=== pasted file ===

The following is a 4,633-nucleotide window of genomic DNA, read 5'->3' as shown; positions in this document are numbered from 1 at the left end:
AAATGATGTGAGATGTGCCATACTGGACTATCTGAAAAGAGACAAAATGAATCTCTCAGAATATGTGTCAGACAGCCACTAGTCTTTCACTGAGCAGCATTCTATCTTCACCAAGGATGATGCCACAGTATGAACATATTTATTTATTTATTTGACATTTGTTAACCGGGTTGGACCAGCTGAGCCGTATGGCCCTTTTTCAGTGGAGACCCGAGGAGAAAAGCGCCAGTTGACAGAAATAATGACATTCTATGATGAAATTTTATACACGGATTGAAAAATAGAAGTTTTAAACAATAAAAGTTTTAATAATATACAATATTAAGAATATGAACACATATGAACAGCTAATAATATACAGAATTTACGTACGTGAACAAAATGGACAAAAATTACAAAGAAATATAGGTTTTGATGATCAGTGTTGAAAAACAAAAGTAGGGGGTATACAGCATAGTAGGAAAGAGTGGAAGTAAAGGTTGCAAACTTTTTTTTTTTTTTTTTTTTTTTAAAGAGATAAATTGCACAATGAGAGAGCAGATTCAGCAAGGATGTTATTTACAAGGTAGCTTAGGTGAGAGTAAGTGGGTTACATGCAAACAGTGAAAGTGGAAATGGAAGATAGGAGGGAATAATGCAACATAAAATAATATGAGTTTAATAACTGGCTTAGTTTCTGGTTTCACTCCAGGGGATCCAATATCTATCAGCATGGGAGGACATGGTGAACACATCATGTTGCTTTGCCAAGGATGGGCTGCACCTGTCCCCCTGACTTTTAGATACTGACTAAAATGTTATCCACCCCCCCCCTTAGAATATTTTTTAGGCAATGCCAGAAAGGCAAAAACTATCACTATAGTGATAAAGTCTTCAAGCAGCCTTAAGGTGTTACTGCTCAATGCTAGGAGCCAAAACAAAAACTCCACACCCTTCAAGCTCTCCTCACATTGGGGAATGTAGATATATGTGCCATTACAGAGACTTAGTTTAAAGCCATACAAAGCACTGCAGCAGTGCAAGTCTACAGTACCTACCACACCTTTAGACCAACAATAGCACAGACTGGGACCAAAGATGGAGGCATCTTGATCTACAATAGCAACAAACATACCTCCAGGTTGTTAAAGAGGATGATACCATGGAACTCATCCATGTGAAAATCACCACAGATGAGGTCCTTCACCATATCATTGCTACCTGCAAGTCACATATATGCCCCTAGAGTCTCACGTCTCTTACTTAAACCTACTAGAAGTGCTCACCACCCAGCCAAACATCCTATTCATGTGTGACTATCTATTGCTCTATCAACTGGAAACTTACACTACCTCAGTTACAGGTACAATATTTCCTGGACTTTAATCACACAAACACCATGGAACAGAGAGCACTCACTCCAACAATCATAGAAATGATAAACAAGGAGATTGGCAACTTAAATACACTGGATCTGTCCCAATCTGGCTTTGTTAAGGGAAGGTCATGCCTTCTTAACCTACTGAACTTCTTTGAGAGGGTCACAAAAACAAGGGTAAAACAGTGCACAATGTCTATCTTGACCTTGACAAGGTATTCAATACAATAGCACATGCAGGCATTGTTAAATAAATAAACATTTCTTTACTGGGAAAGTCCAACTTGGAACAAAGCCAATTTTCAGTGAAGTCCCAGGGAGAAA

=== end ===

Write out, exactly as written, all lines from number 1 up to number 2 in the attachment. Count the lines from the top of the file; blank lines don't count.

The following is a 4,633-nucleotide window of genomic DNA, read 5'->3' as shown; positions in this document are numbered from 1 at the left end:
AAATGATGTGAGATGTGCCATACTGGACTATCTGAAAAGAGACAAAATGAATCTCTCAGAATATGTGTCAGACAGCCACTAGTCTTTCACTGAGCAGCATTCTATCTTCACCAAGGATGATGCCACAGTATGAACATATTTATTTATTTATTTGACATTTGTTAACCGGGTTGGACCAGCTGAGCCGTATGGCCCTTTTTCAGTGGAGACCCGAGGAGAAAAGCGCCAGTTGACAGAAATAATGACATTCTATGATGAAATTTTATACACGGATTGAAAAATAGAAGTTTTAAACAATAAAAGTTTTAATAATATACAATATTAAGAATATGAACACATATGAACAGCTAATAATATACAGAATTTACGTACGTGAACAAAATGGACAAAAATTACAAAGAAATATAGGTTTTGATGATCAGTGTTGAAAAACAAAAGTAGGGGGTATACAGCATAGTAGGAAAGAGTGGAAGTAAAGGTTGCAAACTTTTTTTTTTTTTTTTTTTTTTTAAAGAGATAAATTGCACAATGAGAGAGCAGATTCAGCAAGGATGTTATTTACAAGGTAGCTTAGGTGAGAGTAAGTGGGTTACATGCAAACAGTGAAAGTGGAAATGGAAGATAGGAGGGAATAATGCAACATAAAATAATATGAGTTTAATAACTGGCTTAGTTTCTGGTTTCACTCCAGGGGATCCAATATCTATCAGCATGGGAGGACATGGTGAACACATCATGTTGCTTTGCCAAGGATGGGCTGCACCTGTCCCCCTGACTTTTAGATACTGACTAAAATGTTATCCACCCCCCCCCTTAGAATATTTTTTAGGCAATGCCAGAAAGGCAAAAACTATCACTATAGTGATAAAGTCTTCAAGCAGCCTTAAGGTGTTACTGCTCAATGCTAGGAGCCAAAACAAAAACTCCACACCCTTCAAGCTCTCCTCACATTGGGGAATGTAGATATATGTGCCATTACAGAGACTTAGTTTAAAGCCATACAAAGCACTGCAGCAGTGCAAGTCTACAGTACCTACCACACCTTTAGACCAACAATAGCACAGACTGGGACCAAAGATGGAGGCATCTTGATCTACAATAGCAACAAACATACCTCCAGGTTGTTAAAGAGGATGATACCATGGAACTCATCCATGTGAAAATCACCACAGATGAGGTCCTTCACCATATCATTGCTACCTGCAAGTCACATATATGCCCCTAGAGTCTCACGTCTCTTACTTAAACCTACTAGAAGTGCTCACCACCCAGCCAAACATCCTATTCATGTGTGACTATCTATTGCTCTATCAACTGGAAACTTACACTACCTCAGTTACAGGTACAATATTTCCTGGACTTTAATCACACAAACACCATGGAACAGAGAGCACTCACTCCAACAATCATAGAAATGATAAACAAGGAGATTGGCAACTTAAATACACTGGATCTGTCCCAATCTGGCTTTGTTAAGGGAAGGTCATGCCTTCTTAACCTACTGAACTTCTTTGAGAGGGTCACAAAAACAAGGGTAAAACAGTGCACAATGTCTATCTTGACCTTGACAAGGTATTCAATACAATAGCACATGCAGGCATTGTTAAATAAATAAACATTTCTTTACTGGGAAAGTCCAACTTGGAACAAAGCCAATTTTCAGTGAAGTCCCAGGGAGAAA